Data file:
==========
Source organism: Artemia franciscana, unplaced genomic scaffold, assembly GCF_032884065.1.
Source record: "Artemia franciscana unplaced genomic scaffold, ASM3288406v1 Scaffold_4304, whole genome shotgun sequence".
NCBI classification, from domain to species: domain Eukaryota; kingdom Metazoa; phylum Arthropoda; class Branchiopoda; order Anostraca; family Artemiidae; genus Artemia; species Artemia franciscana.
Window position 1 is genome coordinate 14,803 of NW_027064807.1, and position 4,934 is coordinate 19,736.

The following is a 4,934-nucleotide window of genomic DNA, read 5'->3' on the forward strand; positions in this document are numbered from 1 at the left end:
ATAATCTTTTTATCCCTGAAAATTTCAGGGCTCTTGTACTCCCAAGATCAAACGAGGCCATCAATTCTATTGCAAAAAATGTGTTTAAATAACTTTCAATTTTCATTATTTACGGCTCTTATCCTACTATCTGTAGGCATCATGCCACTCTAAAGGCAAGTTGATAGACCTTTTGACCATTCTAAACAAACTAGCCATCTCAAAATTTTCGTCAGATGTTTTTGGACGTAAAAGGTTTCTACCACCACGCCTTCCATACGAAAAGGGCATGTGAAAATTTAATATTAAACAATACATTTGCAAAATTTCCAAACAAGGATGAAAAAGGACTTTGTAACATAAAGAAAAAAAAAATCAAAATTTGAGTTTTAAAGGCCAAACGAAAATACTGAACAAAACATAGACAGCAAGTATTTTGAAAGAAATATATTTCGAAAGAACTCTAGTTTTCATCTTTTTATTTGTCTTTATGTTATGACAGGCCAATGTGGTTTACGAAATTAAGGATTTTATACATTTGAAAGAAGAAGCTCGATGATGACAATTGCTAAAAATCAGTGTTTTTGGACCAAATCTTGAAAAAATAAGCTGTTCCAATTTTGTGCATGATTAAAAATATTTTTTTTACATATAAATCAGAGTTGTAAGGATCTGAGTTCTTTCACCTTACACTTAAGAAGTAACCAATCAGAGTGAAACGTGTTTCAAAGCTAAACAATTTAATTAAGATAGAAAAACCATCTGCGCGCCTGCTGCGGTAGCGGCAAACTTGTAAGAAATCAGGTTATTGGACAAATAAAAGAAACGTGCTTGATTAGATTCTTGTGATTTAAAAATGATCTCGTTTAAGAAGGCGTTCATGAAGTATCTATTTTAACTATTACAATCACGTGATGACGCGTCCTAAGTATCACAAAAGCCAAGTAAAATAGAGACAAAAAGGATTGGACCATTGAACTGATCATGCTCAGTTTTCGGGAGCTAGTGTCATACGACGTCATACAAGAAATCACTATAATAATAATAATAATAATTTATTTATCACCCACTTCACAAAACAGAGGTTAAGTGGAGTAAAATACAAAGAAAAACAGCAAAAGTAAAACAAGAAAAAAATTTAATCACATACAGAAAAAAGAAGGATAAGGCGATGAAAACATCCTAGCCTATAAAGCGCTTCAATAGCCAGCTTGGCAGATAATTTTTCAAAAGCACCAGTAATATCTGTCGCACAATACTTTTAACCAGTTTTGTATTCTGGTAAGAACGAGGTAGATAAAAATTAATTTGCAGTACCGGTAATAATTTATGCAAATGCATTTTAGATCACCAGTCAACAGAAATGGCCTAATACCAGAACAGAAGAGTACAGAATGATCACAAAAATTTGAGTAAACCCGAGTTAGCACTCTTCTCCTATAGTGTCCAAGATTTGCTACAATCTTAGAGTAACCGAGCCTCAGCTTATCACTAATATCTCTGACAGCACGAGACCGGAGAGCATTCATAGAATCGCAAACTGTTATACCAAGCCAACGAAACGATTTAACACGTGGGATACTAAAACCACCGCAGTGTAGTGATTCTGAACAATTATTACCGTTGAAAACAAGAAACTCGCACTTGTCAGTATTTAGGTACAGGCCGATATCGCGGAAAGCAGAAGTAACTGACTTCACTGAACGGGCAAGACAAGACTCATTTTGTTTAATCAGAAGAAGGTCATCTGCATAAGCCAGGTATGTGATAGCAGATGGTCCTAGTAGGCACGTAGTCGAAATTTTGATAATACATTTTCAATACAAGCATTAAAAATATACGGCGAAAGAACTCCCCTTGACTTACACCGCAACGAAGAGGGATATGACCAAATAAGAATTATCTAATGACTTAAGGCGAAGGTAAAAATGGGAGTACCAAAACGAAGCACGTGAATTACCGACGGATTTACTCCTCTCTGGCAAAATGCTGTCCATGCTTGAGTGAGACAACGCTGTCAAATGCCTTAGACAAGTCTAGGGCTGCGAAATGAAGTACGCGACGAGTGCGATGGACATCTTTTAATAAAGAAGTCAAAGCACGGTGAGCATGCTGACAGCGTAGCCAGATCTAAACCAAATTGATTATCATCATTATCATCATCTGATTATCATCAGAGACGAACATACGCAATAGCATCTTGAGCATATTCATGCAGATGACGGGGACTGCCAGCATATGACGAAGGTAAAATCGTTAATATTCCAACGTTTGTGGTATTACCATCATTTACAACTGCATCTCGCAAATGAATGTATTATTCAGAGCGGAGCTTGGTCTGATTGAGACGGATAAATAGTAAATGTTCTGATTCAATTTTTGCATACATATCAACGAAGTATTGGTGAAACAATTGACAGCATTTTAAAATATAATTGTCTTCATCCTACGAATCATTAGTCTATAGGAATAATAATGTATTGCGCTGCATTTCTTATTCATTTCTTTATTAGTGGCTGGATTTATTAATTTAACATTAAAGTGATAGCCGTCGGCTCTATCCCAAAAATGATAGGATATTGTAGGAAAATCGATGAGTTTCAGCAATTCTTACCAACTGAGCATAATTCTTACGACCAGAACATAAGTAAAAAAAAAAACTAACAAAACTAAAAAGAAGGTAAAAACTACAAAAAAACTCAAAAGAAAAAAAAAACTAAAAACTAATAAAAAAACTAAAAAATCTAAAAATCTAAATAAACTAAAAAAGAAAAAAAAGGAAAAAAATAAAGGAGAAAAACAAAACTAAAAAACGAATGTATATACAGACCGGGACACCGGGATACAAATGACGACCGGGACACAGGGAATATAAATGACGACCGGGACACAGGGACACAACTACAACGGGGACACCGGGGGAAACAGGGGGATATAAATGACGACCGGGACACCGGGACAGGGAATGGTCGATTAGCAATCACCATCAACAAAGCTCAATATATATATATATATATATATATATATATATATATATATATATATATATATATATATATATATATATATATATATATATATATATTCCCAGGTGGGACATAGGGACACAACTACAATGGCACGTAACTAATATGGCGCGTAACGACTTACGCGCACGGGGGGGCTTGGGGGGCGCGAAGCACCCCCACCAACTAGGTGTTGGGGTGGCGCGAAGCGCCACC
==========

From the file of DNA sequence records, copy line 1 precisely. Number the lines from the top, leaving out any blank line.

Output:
Source organism: Artemia franciscana, unplaced genomic scaffold, assembly GCF_032884065.1.